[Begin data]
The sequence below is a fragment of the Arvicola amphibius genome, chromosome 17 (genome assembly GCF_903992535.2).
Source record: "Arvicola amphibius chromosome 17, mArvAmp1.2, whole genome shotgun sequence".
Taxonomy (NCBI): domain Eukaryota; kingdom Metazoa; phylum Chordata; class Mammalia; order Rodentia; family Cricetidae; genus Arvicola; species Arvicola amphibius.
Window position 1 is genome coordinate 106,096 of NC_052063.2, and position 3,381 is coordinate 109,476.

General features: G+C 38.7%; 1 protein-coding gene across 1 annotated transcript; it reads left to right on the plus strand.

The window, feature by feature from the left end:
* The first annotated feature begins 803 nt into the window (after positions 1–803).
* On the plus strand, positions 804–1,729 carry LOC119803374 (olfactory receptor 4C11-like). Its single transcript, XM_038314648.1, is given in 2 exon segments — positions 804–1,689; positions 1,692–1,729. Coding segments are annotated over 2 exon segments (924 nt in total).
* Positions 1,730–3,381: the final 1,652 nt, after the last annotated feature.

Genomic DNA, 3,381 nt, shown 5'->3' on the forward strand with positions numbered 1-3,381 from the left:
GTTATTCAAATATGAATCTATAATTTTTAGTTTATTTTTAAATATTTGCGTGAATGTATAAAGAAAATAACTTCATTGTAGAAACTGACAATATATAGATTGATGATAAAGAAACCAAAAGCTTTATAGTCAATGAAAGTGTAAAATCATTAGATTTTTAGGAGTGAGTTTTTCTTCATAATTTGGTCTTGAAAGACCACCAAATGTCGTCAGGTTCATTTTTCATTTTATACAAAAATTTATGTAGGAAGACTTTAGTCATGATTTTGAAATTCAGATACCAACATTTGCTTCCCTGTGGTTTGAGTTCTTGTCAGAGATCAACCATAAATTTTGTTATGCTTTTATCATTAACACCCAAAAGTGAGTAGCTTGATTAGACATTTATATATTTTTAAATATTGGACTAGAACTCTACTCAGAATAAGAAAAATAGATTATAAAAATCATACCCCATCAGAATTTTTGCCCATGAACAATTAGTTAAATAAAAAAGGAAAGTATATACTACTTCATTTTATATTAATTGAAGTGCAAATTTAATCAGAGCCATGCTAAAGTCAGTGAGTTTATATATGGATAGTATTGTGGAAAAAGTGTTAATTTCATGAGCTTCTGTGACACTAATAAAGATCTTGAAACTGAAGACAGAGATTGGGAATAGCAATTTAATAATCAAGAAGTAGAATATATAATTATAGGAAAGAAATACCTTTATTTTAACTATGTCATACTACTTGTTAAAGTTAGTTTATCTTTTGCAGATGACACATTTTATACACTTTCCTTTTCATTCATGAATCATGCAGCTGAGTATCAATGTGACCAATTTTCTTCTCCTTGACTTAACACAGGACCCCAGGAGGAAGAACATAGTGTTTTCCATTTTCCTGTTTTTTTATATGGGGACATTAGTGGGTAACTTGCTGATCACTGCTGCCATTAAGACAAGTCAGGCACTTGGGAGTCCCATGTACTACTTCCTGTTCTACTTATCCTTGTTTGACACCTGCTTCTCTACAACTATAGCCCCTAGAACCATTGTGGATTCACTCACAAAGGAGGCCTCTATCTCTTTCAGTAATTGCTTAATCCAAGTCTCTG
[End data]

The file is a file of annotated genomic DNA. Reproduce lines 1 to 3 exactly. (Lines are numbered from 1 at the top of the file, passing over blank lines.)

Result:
The sequence below is a fragment of the Arvicola amphibius genome, chromosome 17 (genome assembly GCF_903992535.2).
Source record: "Arvicola amphibius chromosome 17, mArvAmp1.2, whole genome shotgun sequence".
Taxonomy (NCBI): domain Eukaryota; kingdom Metazoa; phylum Chordata; class Mammalia; order Rodentia; family Cricetidae; genus Arvicola; species Arvicola amphibius.